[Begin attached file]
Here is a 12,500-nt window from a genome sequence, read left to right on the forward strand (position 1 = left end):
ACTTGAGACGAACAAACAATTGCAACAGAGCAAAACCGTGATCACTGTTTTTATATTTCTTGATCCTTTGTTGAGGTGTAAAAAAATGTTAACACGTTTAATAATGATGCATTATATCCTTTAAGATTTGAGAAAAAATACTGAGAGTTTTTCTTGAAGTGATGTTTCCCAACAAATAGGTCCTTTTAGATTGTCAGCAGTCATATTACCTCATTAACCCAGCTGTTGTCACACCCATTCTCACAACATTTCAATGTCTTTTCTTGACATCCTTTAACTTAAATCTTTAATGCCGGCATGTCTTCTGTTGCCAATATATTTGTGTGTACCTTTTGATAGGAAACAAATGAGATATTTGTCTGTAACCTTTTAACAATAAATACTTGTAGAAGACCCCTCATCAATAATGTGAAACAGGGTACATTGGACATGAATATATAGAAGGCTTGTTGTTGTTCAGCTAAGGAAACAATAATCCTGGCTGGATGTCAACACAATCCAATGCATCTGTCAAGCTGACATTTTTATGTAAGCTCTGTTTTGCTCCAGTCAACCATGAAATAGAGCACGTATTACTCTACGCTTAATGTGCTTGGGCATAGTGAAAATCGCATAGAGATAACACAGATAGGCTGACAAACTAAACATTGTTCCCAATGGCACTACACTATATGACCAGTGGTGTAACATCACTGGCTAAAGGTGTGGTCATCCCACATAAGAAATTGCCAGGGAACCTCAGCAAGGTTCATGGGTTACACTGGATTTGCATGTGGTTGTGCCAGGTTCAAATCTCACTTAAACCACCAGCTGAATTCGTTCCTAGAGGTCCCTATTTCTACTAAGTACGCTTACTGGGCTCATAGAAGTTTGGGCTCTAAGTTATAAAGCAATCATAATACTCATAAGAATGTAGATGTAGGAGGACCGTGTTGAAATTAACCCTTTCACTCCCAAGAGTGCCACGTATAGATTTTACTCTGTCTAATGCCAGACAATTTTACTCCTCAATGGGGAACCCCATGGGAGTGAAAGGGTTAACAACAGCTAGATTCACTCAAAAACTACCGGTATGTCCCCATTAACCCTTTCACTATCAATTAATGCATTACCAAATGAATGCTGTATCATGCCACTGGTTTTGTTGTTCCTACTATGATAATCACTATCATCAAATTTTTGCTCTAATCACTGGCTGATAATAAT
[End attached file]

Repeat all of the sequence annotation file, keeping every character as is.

Here is a 12,500-nt window from a genome sequence, read left to right on the forward strand (position 1 = left end):
ACTTGAGACGAACAAACAATTGCAACAGAGCAAAACCGTGATCACTGTTTTTATATTTCTTGATCCTTTGTTGAGGTGTAAAAAAATGTTAACACGTTTAATAATGATGCATTATATCCTTTAAGATTTGAGAAAAAATACTGAGAGTTTTTCTTGAAGTGATGTTTCCCAACAAATAGGTCCTTTTAGATTGTCAGCAGTCATATTACCTCATTAACCCAGCTGTTGTCACACCCATTCTCACAACATTTCAATGTCTTTTCTTGACATCCTTTAACTTAAATCTTTAATGCCGGCATGTCTTCTGTTGCCAATATATTTGTGTGTACCTTTTGATAGGAAACAAATGAGATATTTGTCTGTAACCTTTTAACAATAAATACTTGTAGAAGACCCCTCATCAATAATGTGAAACAGGGTACATTGGACATGAATATATAGAAGGCTTGTTGTTGTTCAGCTAAGGAAACAATAATCCTGGCTGGATGTCAACACAATCCAATGCATCTGTCAAGCTGACATTTTTATGTAAGCTCTGTTTTGCTCCAGTCAACCATGAAATAGAGCACGTATTACTCTACGCTTAATGTGCTTGGGCATAGTGAAAATCGCATAGAGATAACACAGATAGGCTGACAAACTAAACATTGTTCCCAATGGCACTACACTATATGACCAGTGGTGTAACATCACTGGCTAAAGGTGTGGTCATCCCACATAAGAAATTGCCAGGGAACCTCAGCAAGGTTCATGGGTTACACTGGATTTGCATGTGGTTGTGCCAGGTTCAAATCTCACTTAAACCACCAGCTGAATTCGTTCCTAGAGGTCCCTATTTCTACTAAGTACGCTTACTGGGCTCATAGAAGTTTGGGCTCTAAGTTATAAAGCAATCATAATACTCATAAGAATGTAGATGTAGGAGGACCGTGTTGAAATTAACCCTTTCACTCCCAAGAGTGCCACGTATAGATTTTACTCTGTCTAATGCCAGACAATTTTACTCCTCAATGGGGAACCCCATGGGAGTGAAAGGGTTAACAACAGCTAGATTCACTCAAAAACTACCGGTATGTCCCCATTAACCCTTTCACTATCAATTAATGCATTACCAAATGAATGCTGTATCATGCCACTGGTTTTGTTGTTCCTACTATGATAATCACTATCATCAAATTTTTGCTCTAATCACTGGCTGATAATAAT